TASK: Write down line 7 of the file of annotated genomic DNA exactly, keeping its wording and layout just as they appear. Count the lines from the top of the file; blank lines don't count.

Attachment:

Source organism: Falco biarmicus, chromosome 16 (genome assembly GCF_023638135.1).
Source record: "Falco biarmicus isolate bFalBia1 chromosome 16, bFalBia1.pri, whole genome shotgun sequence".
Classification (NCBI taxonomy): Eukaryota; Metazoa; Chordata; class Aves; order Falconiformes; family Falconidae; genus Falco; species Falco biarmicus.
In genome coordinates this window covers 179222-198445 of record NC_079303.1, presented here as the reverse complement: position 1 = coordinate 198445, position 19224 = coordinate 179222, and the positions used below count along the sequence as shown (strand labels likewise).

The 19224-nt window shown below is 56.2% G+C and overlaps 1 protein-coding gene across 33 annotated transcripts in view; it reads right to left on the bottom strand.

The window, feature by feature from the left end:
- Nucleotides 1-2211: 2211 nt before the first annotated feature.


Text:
- Nucleotides 1-2211: 2211 nt before the first annotated feature.